Andrew Lloyd Webber
Eighteen years younger than Sondheim, Andrew Lloyd Webber’s first foray into musical theatre was a 1968 school project with classmate Tim Rice: a telling of an Old Testament story called Joseph and the Amazing Technicolor Dreamcoat. It took fourteen years for the original twenty-minute ‘cantata’ to be revised, expanded and made ready for its 1982 premiere.
In the meantime, Webber had graduated from school and in 1971, together with Rice, had created a ‘rock opera’ titled Jesus Christ, Superstar. Less whimsical than Godspell, which came out the same year, Superstar, is often pointed to as the beginning of the second ‘British Invasion’ (the first being when the British rock groups – Beatles, Rolling Stones, etc, “invaded” American rock ‘n’ roll in 1964). Produced first as an album and then as a touring concert version, Superstar was a telling of the last seven days of Jesus. The Broadway version was complete with gaudy, colorful theatrics, and irreverent, controversial moments. Though the critics were mixed in their reviews, the rock energy, innovative staging and contemporary music kept the show going for 720 performances.
At the end of the ‘70s, Webber and Rice produced their second major show: Evita (1979), a telling of the story of Eva Peron, wife of 1950s Argentinean dictator Juan Peron, her life, love, dreams and death, all provided with commentary by the narrator – revolutionary Che Guevara. Evita was presented in a detached, almost a quasi-documentary manner, showing Evita as both saint and whore, and allowing the audience to arrive at their own conclusions at the end of the show. Incorporating film and other more avant-garde stage techniques, the show was as emotionally jarring as West Side Story was in the late ‘50s, or Cabaret was in the late ‘60s. By the late ‘70s, theatre audiences were becoming increasingly comfortable with the experimental and controversial, and Evita ran for over 1,500 performances on Broadway.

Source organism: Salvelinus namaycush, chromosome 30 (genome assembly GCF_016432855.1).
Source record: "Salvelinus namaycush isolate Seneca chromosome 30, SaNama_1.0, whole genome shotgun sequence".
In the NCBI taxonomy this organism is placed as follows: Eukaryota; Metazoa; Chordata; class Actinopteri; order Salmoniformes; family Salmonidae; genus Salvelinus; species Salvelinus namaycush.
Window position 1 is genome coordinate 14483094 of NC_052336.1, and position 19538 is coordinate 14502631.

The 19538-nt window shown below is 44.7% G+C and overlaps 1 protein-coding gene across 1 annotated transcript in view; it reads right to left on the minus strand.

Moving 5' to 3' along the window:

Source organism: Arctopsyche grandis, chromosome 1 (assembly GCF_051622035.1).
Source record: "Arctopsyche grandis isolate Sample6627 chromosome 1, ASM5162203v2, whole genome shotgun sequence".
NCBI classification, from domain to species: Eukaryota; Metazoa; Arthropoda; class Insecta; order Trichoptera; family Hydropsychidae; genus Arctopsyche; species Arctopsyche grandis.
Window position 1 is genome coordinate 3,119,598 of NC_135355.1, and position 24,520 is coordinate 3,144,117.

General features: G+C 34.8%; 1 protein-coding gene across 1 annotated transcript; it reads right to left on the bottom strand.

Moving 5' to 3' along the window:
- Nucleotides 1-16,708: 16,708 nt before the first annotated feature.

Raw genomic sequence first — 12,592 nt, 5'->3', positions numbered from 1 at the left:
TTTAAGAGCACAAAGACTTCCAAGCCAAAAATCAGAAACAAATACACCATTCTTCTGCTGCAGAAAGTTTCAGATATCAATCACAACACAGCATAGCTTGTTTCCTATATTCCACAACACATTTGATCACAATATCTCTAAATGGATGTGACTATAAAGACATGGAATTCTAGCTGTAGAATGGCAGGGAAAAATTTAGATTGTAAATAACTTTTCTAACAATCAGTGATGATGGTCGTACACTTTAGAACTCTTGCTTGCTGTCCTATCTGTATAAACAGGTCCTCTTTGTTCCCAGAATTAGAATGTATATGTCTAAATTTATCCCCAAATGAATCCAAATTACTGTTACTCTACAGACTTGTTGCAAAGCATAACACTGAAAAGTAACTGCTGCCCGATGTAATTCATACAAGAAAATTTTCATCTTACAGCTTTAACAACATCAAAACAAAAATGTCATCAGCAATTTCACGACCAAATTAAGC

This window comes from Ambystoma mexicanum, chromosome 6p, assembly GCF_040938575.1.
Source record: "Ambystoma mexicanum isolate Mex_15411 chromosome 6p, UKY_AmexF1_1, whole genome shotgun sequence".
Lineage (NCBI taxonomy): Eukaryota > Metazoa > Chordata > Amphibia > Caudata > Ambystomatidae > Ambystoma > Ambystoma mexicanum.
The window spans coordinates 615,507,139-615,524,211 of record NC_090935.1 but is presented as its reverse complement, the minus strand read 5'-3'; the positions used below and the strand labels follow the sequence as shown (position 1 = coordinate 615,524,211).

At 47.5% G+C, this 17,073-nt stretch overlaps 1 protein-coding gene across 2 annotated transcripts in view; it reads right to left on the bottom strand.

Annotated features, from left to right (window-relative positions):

Highlights from the 2012 Broadway production of Evita
As successful as Jesus Christ Superstar and Evita were, no one, even Webber himself, could have anticipated what he was going to produce next. Although almost every musical presented from the late ‘40s until the late ‘70s were book-musicals, that is, written with a series of characters in a specific locale, an unfolding plot and a final resolution of the various storylines. Beginning in the late ‘70s, however, the revue show was starting to be drawn upon; separate revues were created featuring the works of jazz & R&B composers Fats Waller (Ain’t Misbehavin’, 1977), Duke Ellington (Sophisticated Ladies, 1981), Lieber & Stoller (Smokey Joe’s Café, 1995) and Louis Jordan (Five Guys Named Moe, 1992).
In keeping with the revue format, which often had the thinnest of plot lines connecting musical moments, Webber’s 1982 musical Cats was a collection of songs and dances presented by felines as created in poet T. S. Elliot’s “Old Possum’s Book of Practical Cats.” Set in an enormous junkyard, underneath a canopy of stars which extended out over the audience, cats of all sorts and preoccupations cavort and sing with incredible energy. Due to the preponderance of choreography, with the exception of two or three roles, the cats are played by dancers who can sing, rather than the other way around. The collection of stories, songs and dances comes to a tearful end when, Grizabella, the old glamour cat, sings “Memory” as she is gently lifted to cat heaven, known as “the Heaviside Layer.” In spite of its lack of substantive plot, Cats has been a staple on Broadway and London and been an international sensation with dozens of other professional performances and touring companies performing the work throughout the past almost thirty years. At one point, Cats held the record for longest running musical on Broadway with an amazing 7,485 consecutive performances. It has become as much a landmark in musical theatre history as Oklahoma, West Side Story, My Fair Lady, or A Chorus Line.
By age thirty-four, Andrew Lloyd Webber had produced Joseph and the Amazing Technicolor Dreamcoat, Jesus Christ, Superstar, Evita and Cats – four shows with Broadway first-run numbers of over 10,000 performances. No musical theatre composer in history had achieved that level of gargantuan commercial success. But the vast majority of his career lay ahead of him, and his next project would make all other shows pale in comparison.